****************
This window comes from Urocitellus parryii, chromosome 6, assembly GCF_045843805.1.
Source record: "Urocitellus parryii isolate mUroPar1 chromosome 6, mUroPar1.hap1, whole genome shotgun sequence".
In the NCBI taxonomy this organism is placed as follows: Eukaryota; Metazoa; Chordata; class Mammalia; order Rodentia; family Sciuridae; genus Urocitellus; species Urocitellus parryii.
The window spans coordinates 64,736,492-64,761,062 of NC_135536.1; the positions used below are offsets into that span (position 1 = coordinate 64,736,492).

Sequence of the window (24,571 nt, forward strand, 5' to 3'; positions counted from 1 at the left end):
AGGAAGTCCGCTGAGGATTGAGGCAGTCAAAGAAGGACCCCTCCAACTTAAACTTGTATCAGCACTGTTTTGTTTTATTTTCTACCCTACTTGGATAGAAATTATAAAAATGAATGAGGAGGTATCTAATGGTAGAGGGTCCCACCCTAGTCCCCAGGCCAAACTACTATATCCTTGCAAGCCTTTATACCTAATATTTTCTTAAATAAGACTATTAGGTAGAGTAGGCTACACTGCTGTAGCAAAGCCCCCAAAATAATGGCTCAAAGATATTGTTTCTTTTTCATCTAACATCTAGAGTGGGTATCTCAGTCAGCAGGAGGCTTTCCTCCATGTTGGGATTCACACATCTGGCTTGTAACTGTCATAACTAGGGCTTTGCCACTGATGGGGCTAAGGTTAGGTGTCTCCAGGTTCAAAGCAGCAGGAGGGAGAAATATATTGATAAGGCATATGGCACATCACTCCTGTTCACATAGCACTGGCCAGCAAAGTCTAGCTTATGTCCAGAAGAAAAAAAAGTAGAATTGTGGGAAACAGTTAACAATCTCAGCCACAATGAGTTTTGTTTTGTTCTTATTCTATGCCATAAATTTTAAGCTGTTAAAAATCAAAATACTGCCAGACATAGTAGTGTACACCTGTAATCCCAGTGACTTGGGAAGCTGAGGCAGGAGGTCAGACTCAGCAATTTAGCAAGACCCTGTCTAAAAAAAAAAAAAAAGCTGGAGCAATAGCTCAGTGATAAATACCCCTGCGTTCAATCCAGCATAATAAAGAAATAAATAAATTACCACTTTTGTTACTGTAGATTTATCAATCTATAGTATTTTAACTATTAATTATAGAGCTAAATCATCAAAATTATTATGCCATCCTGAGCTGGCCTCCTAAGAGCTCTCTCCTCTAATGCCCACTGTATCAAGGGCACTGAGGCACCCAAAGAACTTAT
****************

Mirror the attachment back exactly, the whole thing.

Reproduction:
This window comes from Urocitellus parryii, chromosome 6, assembly GCF_045843805.1.
Source record: "Urocitellus parryii isolate mUroPar1 chromosome 6, mUroPar1.hap1, whole genome shotgun sequence".
In the NCBI taxonomy this organism is placed as follows: Eukaryota; Metazoa; Chordata; class Mammalia; order Rodentia; family Sciuridae; genus Urocitellus; species Urocitellus parryii.
The window spans coordinates 64,736,492-64,761,062 of NC_135536.1; the positions used below are offsets into that span (position 1 = coordinate 64,736,492).

Sequence of the window (24,571 nt, forward strand, 5' to 3'; positions counted from 1 at the left end):
AGGAAGTCCGCTGAGGATTGAGGCAGTCAAAGAAGGACCCCTCCAACTTAAACTTGTATCAGCACTGTTTTGTTTTATTTTCTACCCTACTTGGATAGAAATTATAAAAATGAATGAGGAGGTATCTAATGGTAGAGGGTCCCACCCTAGTCCCCAGGCCAAACTACTATATCCTTGCAAGCCTTTATACCTAATATTTTCTTAAATAAGACTATTAGGTAGAGTAGGCTACACTGCTGTAGCAAAGCCCCCAAAATAATGGCTCAAAGATATTGTTTCTTTTTCATCTAACATCTAGAGTGGGTATCTCAGTCAGCAGGAGGCTTTCCTCCATGTTGGGATTCACACATCTGGCTTGTAACTGTCATAACTAGGGCTTTGCCACTGATGGGGCTAAGGTTAGGTGTCTCCAGGTTCAAAGCAGCAGGAGGGAGAAATATATTGATAAGGCATATGGCACATCACTCCTGTTCACATAGCACTGGCCAGCAAAGTCTAGCTTATGTCCAGAAGAAAAAAAAGTAGAATTGTGGGAAACAGTTAACAATCTCAGCCACAATGAGTTTTGTTTTGTTCTTATTCTATGCCATAAATTTTAAGCTGTTAAAAATCAAAATACTGCCAGACATAGTAGTGTACACCTGTAATCCCAGTGACTTGGGAAGCTGAGGCAGGAGGTCAGACTCAGCAATTTAGCAAGACCCTGTCTAAAAAAAAAAAAAAAGCTGGAGCAATAGCTCAGTGATAAATACCCCTGCGTTCAATCCAGCATAATAAAGAAATAAATAAATTACCACTTTTGTTACTGTAGATTTATCAATCTATAGTATTTTAACTATTAATTATAGAGCTAAATCATCAAAATTATTATGCCATCCTGAGCTGGCCTCCTAAGAGCTCTCTCCTCTAATGCCCACTGTATCAAGGGCACTGAGGCACCCAAAGAACTTAT